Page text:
The inner edge 32 of end 28 on upper panel 20a meets and is connected to the outer edge 24a of upper member 24. At this junction there is a conventional butt-hinge 39 which is located within the hollow interior of leg 19. Upper member 24 preferably is of a thickness sufficient to permit the pivoting of the upper panel 20a at hinge 39 so that upper panel 20a and upper member 24 can be in substantially horizontal alignment when the table is in the lower portion (see FIG. 6).
The inner edge 37 of end 35 on lower panel 20b meets and is connected to the outer edge 27a of lower member 27. At this junction there is a conventional butt-hinge 39 which is located within the hollow interior of leg 19. Lower member 27 is of a thickness sufficient to permit the pivoting of the lower panel 20b at butt-hinge 39 to the extent required to permit the table top to be lowered to the desired level.
Turning now to the release mechanism, which is generally designated 40, this includes a handle member 41 which consists of a flat shaft 43 and a grip 42. Shaft 43 is attached to a cylindrical rod 44 and is substantially at right angles to the rod 44. Rod 44 passes through opening 26 in upper member 24 and is attached to a single triangular plate element 45. If the leg 19 had 4,5,6 etc. walls, as mentioned above, the plate element 45 would have a corresponding number of edges. A rectangular plate element 46 is shown in FIG. 4. When the table is in the dining position, the plate element 45 fits snugly within the hollow triangular space defined by upper panels 20a, 21a and 22a of collapsible walls 20, 21 and 22, with the apices 45a, 45b and 45c of the plate element 45 aligned with the apices of the triangle formed by walls 20, 21 and 22.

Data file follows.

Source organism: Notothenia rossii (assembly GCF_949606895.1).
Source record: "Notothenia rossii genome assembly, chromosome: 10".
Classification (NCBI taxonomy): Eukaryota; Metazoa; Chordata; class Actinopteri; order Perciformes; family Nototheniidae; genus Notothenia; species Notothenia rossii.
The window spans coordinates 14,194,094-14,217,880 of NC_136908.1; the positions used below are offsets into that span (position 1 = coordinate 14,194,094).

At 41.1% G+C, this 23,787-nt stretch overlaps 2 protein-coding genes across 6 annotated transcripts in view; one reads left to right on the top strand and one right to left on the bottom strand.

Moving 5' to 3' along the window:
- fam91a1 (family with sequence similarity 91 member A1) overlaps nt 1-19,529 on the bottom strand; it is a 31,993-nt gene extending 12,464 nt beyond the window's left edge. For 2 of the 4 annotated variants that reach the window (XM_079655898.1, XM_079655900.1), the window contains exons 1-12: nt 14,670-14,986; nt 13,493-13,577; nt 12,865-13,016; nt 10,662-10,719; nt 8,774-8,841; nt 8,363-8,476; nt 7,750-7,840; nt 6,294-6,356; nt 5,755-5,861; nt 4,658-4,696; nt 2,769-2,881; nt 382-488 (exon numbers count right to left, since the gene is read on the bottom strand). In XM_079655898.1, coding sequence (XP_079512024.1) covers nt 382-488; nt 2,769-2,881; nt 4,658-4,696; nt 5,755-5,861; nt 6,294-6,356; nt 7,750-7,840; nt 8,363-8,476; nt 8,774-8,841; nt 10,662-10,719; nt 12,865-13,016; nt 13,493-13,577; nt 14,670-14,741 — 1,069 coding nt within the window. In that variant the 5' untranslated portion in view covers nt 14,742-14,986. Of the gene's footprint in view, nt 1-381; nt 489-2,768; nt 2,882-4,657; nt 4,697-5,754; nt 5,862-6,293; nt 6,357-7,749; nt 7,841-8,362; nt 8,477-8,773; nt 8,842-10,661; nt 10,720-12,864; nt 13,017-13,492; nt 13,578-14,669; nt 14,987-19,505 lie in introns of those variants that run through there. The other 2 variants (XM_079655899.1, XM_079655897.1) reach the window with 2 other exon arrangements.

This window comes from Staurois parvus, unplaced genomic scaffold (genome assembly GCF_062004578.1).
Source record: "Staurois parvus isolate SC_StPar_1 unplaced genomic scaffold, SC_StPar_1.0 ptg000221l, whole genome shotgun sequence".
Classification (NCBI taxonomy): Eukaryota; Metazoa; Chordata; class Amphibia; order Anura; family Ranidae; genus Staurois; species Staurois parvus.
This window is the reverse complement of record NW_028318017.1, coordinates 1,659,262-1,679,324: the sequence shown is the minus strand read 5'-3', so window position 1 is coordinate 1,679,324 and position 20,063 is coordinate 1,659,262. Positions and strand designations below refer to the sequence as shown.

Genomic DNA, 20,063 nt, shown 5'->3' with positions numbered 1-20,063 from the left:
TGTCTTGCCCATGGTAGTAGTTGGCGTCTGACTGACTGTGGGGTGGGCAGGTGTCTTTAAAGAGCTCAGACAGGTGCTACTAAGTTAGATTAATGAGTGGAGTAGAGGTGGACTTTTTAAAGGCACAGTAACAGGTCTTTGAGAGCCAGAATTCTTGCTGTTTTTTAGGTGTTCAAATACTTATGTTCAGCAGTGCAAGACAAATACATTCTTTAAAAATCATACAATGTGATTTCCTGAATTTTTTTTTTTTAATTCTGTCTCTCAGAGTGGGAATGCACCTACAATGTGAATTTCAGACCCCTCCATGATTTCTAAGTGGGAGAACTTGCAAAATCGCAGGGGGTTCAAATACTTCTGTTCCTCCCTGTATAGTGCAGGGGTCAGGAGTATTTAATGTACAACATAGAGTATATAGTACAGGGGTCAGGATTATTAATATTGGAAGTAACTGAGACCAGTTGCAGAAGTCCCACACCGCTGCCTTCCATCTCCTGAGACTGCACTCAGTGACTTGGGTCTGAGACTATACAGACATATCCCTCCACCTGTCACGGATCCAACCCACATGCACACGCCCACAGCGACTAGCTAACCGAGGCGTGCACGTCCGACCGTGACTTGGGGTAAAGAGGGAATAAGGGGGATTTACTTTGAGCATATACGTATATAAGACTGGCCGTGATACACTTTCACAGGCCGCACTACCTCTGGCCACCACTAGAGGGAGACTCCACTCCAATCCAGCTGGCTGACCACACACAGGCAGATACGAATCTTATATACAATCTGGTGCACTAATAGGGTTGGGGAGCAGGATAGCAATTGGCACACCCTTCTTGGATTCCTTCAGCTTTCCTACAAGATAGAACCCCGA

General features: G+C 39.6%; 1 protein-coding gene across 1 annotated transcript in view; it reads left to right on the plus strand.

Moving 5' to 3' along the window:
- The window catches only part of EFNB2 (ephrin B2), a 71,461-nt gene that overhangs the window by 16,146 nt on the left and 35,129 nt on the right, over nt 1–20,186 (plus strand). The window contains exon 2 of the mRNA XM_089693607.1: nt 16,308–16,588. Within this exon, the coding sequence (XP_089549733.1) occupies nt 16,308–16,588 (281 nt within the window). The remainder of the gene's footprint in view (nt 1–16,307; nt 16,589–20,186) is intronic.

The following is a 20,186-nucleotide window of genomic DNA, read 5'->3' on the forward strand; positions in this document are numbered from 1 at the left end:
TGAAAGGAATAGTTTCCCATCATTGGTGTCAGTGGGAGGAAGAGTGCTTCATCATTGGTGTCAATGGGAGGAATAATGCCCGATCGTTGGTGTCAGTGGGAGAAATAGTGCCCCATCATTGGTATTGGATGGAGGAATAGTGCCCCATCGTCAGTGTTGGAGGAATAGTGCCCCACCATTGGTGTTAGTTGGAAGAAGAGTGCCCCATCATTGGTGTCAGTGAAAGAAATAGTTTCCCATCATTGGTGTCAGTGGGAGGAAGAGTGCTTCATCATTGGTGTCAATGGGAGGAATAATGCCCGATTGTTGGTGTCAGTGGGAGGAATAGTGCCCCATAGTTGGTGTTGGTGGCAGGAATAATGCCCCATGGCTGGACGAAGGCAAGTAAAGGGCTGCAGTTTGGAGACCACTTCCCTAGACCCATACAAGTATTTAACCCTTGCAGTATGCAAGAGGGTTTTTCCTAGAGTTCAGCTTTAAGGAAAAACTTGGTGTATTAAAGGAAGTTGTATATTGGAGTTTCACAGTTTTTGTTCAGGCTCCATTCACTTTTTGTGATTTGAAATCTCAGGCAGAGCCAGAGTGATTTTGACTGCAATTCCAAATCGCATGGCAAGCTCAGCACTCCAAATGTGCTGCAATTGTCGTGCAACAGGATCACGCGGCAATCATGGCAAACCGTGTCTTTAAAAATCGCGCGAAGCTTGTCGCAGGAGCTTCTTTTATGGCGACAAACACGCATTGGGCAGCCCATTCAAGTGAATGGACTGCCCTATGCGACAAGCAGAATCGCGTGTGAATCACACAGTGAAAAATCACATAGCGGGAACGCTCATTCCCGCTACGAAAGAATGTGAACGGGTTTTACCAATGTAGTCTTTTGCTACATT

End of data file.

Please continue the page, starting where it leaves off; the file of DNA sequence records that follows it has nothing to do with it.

The three pairs of panels, 20a and 20b, 21a and 21b, 22a and 22b, are all similarly inter-hinged and hingedly attached to the upper member 24 and the lower member 27. When the table is in the dining position, movement of handle member 41 horizontally within cleft 12 will cause the plate element 45 to rotate. The apices of plate 45 will strike the upper panels of the walls of leg 19, as follows: apex 45a will strike panel 21a, apex 45b will strike panel 22a and apex 45c will strike panel 20a. This striking of the upper panels combined with the weight of table top 10 will be sufficient to cause the three spring hinges 38 to buckle and butt-hinges 39 to pivot. The walls 20, 21 and 22 will collapse until the upper and lower panels of each are in a bowed position. In this bowed position the upper and lower panels of each wall will be at approximately a 45° angle to each other in the embodiment illustrated. Table top 10 will rest against upper panels 20a, 21a and 22a. Felt pads 47 can be placed at the perimeter of the underside of table top 10 so that the upper panels 20a, 21a and 22a make contact with the pads when the table is in the lower position. The weight of the table top and the other parts will keep the table in this lower position as shown in FIG. 5.
When it is desired to move the table to the high position, it is necessary only to pull up on the table top 10 until the upper and lower panels of walls 20, 21 and 22 become vertically disposed. Spring hinge 38 will maintain the table in the dining position.
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|U.S. Classification||108/12, 108/150, 108/145|
|Cooperative Classification||A47B9/16, A47B2200/0039|